Global vegetation density seems to be benefiting already, with net gains in growth across the whole planet since the early 1980s. Even tropical forests and the Amazon are reported to be growing more luxuriant as CO2 levels rise."

Monday, June 13, 2005

Making a real difference

Global warming cyclical, says climate expert (hat tip: JunkScience.com)

"Rob Carter, from James Cook University in Townsville, said the rising level of carbon dioxide in the atmosphere in recent decades had boosted agricultural crop yields."

"Professor Carter said greenhouse gases such as carbon dioxide were not causing the earth to warm up. On both annual and geological (up to 100,000-year) time scales, changes in temperature preceded changes in carbon dioxide, he said. This was true even in the famous 1960-1991 graph showing rising amounts of carbon dioxide."

"Carbon dioxide was a minor greenhouse gas, responsible for 3.6 per cent of the total greenhouse effect, he said. Of this, only 0.12 per cent, or 0.036 degrees Celsius, could be attributed to human activity."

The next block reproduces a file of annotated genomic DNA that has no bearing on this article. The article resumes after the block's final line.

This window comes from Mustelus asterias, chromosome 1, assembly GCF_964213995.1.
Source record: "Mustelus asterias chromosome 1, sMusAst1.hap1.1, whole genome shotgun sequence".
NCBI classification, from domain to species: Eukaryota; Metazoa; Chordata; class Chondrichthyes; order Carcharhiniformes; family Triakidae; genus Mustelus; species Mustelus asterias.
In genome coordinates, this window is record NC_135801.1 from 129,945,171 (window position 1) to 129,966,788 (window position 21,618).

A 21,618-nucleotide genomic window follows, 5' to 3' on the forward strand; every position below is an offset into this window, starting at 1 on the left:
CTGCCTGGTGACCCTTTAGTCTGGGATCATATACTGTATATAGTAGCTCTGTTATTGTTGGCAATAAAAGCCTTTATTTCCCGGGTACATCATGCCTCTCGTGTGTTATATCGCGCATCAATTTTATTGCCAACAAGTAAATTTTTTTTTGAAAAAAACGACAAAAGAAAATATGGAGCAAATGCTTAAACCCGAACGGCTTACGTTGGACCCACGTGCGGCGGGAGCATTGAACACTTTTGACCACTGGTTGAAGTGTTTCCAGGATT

Forget global warming. Let's make a real difference (hat tip: JunkScience.com)

"They do not tell us that even if all the industrial nations agreed to the cuts (about 30pc from what would otherwise have been by 2010), and stuck to them all through the century, the impact would simply be to postpone warming by about six years beyond 2100. The unfortunate peasant in Bangladesh will find that his house floods in 2106 instead.

Moreover, they should also tell what they expect the cost of the Kyoto Protocol to be. That may not come easy to natural scientists, but there is plenty of literature on the subject, and the best guess is that the cost of doing a very little good for the third world 100 years from now would be $150billion per year for the rest of this century."

"What we should do first depends on the economics of where we can do the most good for the resources we spend. Some of the world's most distinguished economists - including three Nobel laureates - answered this question at the Copenhagen Consensus last year, prioritising all major policies for improving the world.

They found dealing with communicable diseases like Aids and malaria, malnutrition, free trade and clean drinking water were the world's top priorities. The experts rated urgent responses to climate change at the bottom. In fact, the panel called these ventures, including Kyoto, "bad projects", because they actually cost more than the good they do."